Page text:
Museums, at their best, are devoted to collecting and caring for art and artifacts, and in sharing stories that are relevant and interesting to the greater communities which they serve. In 1903, a group of New Bedford citizens created what would become the New Bedford Whaling Museum (NBWM). This institution has grown and evolved over time to keep pace with changing times and changing interests of our visitors.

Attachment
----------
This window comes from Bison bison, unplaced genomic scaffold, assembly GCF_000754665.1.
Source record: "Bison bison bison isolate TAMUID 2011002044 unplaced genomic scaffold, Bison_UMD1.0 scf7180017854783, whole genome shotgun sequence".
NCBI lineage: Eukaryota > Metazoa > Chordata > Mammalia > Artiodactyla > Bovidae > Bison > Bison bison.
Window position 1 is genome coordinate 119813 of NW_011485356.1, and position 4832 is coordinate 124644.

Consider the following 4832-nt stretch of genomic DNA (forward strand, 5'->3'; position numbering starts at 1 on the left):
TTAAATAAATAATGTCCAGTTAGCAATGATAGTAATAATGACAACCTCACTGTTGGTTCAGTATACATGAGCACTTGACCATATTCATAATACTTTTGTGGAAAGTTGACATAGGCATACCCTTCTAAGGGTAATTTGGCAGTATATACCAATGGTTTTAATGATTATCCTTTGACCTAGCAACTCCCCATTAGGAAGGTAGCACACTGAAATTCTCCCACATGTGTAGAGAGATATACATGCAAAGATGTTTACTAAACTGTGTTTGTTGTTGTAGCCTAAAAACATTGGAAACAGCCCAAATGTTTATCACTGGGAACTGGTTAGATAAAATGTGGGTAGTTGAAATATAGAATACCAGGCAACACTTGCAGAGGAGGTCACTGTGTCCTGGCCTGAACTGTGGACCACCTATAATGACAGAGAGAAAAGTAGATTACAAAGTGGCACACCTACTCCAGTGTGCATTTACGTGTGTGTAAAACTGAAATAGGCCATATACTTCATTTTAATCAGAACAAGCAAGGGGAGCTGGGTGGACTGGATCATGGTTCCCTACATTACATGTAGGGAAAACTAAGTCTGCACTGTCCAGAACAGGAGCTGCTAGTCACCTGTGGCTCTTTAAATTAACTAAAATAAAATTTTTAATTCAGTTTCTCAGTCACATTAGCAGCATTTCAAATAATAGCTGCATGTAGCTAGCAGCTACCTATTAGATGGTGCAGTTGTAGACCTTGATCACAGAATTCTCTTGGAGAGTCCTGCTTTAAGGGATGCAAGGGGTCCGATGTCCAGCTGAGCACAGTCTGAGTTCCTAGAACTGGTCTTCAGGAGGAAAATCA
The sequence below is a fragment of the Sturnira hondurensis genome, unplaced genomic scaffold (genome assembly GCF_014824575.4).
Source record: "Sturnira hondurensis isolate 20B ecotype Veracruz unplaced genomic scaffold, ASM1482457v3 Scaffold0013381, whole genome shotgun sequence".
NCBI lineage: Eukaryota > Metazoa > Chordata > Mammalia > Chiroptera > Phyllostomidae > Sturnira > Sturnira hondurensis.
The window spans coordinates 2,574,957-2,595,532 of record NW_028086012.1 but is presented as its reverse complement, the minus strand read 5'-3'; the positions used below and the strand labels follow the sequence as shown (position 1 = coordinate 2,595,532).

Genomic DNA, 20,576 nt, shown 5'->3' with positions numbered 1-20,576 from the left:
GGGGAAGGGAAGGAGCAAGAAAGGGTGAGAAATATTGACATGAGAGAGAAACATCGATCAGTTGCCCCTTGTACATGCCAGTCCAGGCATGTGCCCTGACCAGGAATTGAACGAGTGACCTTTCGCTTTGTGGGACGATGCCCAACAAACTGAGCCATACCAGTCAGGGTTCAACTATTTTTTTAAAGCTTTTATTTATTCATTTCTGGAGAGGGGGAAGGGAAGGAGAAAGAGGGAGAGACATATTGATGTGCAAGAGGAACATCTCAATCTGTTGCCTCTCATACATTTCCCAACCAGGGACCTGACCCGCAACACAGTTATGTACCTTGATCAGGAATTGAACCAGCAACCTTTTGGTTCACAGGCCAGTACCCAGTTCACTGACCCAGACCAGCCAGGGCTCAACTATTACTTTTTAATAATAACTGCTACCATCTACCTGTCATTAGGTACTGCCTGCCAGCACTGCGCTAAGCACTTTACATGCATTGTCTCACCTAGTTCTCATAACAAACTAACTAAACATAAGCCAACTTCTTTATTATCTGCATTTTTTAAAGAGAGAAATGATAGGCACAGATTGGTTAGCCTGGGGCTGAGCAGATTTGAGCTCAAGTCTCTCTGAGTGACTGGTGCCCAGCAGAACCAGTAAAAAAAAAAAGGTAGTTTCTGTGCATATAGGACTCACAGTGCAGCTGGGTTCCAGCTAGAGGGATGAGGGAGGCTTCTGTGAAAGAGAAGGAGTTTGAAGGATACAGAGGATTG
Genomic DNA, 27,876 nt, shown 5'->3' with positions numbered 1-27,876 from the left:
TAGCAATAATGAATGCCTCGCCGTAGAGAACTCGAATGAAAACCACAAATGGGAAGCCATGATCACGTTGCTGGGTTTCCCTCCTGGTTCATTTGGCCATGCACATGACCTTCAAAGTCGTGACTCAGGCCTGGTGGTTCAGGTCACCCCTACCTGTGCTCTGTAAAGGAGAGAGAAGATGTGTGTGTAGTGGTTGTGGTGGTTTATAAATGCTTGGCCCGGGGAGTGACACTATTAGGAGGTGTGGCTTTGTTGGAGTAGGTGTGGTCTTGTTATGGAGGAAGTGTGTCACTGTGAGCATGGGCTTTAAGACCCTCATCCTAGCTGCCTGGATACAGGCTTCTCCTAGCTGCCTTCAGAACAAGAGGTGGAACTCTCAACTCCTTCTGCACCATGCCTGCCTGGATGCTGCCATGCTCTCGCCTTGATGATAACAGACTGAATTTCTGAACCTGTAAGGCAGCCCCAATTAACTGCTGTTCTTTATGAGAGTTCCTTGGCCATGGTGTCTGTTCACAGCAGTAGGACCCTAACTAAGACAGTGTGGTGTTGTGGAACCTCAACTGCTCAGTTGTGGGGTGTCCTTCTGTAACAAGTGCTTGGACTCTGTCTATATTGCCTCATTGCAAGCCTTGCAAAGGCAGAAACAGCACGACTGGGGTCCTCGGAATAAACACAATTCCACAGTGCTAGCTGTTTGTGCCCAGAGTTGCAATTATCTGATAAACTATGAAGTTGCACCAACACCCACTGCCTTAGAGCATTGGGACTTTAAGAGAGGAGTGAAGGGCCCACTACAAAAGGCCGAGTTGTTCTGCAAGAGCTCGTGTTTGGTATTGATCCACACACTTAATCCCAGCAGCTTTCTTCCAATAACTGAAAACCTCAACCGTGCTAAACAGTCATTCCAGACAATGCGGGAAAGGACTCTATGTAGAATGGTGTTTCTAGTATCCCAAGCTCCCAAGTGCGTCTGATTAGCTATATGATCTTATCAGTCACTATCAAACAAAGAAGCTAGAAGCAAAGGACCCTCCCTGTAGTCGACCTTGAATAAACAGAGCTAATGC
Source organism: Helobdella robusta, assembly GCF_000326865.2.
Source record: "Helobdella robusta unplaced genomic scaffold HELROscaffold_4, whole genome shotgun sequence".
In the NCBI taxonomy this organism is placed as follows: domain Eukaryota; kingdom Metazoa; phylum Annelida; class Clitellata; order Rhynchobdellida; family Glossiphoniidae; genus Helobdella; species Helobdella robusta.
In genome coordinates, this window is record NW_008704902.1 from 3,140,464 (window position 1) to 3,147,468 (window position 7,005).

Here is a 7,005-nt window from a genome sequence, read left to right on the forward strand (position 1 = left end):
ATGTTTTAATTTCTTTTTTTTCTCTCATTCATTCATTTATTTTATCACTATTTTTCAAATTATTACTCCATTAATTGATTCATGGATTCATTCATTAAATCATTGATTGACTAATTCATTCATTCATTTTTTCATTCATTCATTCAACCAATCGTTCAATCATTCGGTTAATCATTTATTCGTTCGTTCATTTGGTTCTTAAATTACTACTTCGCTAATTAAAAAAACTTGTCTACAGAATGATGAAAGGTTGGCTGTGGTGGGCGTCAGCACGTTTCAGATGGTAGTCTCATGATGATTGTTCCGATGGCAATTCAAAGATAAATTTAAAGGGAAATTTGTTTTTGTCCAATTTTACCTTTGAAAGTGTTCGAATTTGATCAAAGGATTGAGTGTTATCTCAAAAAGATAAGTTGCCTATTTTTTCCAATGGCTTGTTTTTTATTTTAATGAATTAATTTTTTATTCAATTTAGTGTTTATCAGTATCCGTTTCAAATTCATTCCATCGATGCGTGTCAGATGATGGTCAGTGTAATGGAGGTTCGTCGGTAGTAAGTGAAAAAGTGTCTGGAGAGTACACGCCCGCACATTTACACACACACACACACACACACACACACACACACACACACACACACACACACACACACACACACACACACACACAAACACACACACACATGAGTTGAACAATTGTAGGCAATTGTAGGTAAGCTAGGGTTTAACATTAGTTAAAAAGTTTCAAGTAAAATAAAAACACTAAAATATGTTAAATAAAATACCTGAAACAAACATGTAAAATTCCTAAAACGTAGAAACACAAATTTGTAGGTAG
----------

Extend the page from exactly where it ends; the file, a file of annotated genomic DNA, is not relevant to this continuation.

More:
Join Christina Connett Brophy, New Bedford Whaling Museum’s The Douglas and Cynthia Crocker Endowed Chair for the Chief Curator, and Mark Procknik, the Museum’s Librarian, as they take us through time and discuss how the museum has changed and adapted since 1903. What is now occupying a full city block and ten buildings, the museum has grown from its origins of the Bourne Building, purposefully built to house the Lagoda whaleship model, to a repurposed 19th century bank building to a state of the art modern facility for new classrooms and library collections. Every building has a history, as does every museum. The folks who led the way over the last hundred years are integral to that history. Here is some of our story, as we continue to look forward to the future and stay connected to the past.